Lecture 32: Jericho to Jerusalem | Free Online Biblical Library

Lecture 32: Jericho to Jerusalem

Course: Introduction to the New Testament: Gospel and Acts

Lecture: Jericho to Jerusalem

I. Opening Remarks

At last, the synoptics converge in the Gospel of John to narrate the final road to the Cross, which will lead Jesus to his crucifixion and resurrection. The Gospels converge at this point with Jesus in the vicinity of Jericho. In route, he has been asked questions by followers, some apparently well intended while others trying to trap him. Beginning of Mark 10 and parallel, the question put forth, when is ever divorce allowed, comes; a debate that has already divided followers of the competing Pharisaic schools of thought (Hillel and Shammai). Followers of Shammai, particular conservative on most debated issues took their cue from Deuteronomy 24:1 which allowed divorce and even mandated divorce if there was sexual unfaithfulness. The School of Hillel on the other hand which was more liberal and granted permission for divorce in a wide variety of cases against the wife not conforming to the desires of her husband. It was still very much a one sided context in which men could only initiate the process. Jesus’ answer appears to differ little from the Shammai approach. Indeed, it is only Matthew chapter 19 with its longer account that in verse 9 allows for divorce in the case of ‘pomeia’ a term which has been greatly debated. Some wish to harmonize this text with Mark’s version in which no explicit exceptions are given at all to the probation on divorce. People have tried to give pomeia, a more specialized meaning, such as incest or premarital adultery or sexual behavior, so that one could view the marriage as not having taken place, according to God’s designs in the first place and thus more along the lines of the later Catholic Church which called it ‘annulment’ rather than divorce.

II. Marriage and Divorce in Matthew 19 and I Corinthians 7

On the other hand, pomeia, in Matthew was the broadest term for sexual sin in the Greek language. So it seems unlikely such a narrowing of meaning is in view. Contemporary application today, sometimes broadened it even further, however, to refer to the use of pornography, or even to visual or mental adultery, incompatibility whereas in the ancient Greek, the term was always used in the act of improper sexual behavior between two individuals who were not lawfully heterosexually and monogamously married. More interesting is the contemporary application in the subsequent teaching in 1st Corinthians 7 in which divorce is apparently seen as acceptable in the case of an unbelieving partner who wishes to abandon the marriage. In historic Protestantism the conventional explanation for this exception has been when one converts to Christianity, the other already existing marriage partner wants nothing whatsoever to do with this new religion and ultimate loyalty of the partner desires to dissolve the relationship and leave. There are a number of issues that have to be addressed at this juncture by ones who want to be faithful. On the one hand, there is the question on what each of these texts means in an individual context. There have been those who have tried to explain away, saying that 1st Corinthians 7 doesn’t permit divorce, but their expedience seems far less persuasive.

More synthetically is the question of what should be distinctive about these two situations that would allow Jesus and Paul to grand the possibility of divorce under exceptional circumstances. If one goes back to the text of Genesis 2 that was cited in both Testaments and testamental Jewish literature, the religious constitution as it were for marriage, ‘one reason a man should leave his father and mother and cleave unto his wife and the two shall become one flesh.’ One takes leaving and cleaving together as equivalent to transfer one’s human allegiance from parents to spouse and becoming one flesh as the sexual confirmation of the relationship. Then it is intriguing, at least, and perhaps telling at most, that these two fundamental constituent elements of a marriage are best defined as the interpersonal loyalty normally demonstrated by physical and geographical presence and proximity or at least a desire for such; when travel, warfare or other such circumstances would require separation, and the unique lifelong sexual fidelity implied. And as equally intriguing and telling that the so-called exception clause in Matthew and Pauline privilege as church historians have come to name it in 1st Corinthians 7 represents the undoing of one or the other of these constituent elements of a marriage, such that ‘de facto’ partners are no longer married according to this basic definition anyway. The desire for physical presence and the ultimate interpersonal loyalty or the lifelong sexual fidelity has already been violated.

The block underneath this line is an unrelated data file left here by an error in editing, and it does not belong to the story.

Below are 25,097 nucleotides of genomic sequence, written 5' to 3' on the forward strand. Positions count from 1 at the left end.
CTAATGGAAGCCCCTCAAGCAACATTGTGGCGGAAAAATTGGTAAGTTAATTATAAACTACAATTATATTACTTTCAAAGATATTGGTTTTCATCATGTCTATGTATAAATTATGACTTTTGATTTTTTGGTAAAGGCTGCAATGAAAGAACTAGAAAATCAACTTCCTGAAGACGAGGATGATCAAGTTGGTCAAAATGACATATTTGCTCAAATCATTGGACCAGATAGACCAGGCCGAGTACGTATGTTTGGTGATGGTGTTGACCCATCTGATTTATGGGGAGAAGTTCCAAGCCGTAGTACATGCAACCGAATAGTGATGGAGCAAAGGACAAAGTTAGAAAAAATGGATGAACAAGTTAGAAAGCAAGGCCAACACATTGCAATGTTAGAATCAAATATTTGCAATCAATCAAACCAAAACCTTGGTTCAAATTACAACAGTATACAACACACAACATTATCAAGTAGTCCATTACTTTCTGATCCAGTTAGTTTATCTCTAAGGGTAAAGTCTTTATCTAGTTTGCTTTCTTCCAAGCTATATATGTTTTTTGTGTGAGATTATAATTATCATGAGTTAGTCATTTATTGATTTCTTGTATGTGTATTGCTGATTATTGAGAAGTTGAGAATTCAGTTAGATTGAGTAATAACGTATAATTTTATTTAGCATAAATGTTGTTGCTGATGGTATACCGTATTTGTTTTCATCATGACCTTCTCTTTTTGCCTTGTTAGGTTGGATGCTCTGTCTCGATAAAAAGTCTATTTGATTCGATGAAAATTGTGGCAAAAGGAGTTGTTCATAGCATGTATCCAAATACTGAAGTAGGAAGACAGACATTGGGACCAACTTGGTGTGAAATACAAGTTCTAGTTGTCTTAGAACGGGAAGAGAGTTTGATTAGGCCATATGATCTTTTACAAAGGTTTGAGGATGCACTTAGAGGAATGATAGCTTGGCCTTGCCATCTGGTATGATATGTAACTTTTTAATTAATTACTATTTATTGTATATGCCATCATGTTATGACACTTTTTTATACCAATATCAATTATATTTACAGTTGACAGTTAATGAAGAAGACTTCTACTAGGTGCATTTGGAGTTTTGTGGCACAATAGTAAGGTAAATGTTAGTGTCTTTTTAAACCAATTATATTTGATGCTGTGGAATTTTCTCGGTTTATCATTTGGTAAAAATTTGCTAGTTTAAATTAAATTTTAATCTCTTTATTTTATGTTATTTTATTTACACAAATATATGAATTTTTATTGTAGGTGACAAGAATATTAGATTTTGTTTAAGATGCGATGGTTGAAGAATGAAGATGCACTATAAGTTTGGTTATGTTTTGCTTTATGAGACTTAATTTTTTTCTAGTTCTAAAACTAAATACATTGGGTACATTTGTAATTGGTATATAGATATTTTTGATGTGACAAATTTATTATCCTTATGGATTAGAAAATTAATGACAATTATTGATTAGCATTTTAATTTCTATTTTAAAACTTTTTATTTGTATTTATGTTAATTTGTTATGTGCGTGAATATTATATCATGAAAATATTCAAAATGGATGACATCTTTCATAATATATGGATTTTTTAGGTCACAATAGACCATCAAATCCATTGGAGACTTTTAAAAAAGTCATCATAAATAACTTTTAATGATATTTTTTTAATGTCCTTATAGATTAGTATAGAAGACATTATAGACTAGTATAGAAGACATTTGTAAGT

All this leads to yet another question with original meaning and contemporary application and that is whether Jesus or Paul could have provided any other situation in which divorce would have been permissible. Those who reply in the negative, typically are with good intentions of remaining as faithful to Scripture as possible, correctly observing that neither these nor any other passages of Scripture explicitly allow for divorce or further circumstances. On the other hand, the question comes up, if Paul who is aware of Jesus’ teaching on the topic in 1st Corinthians 7:10 but goes on to add his own inspired additional application in verse 12. If Paul who did understood Jesus in Matthew 19 would be willing to give a comprehensive list and only one situation which divorce could have been legitimately allowed, then how could he believe God was inspiring him to add a second exception to the list or conversely if Paul was truly perceiving God’s inspiration, how could Jesus earlier and Matthew at a later date in recording also under the inspiration of the Holy Spirit, his interpretation of Jesus’ words which may have more literally been along the lines of Mark 10, adding even the one exception clause that he did.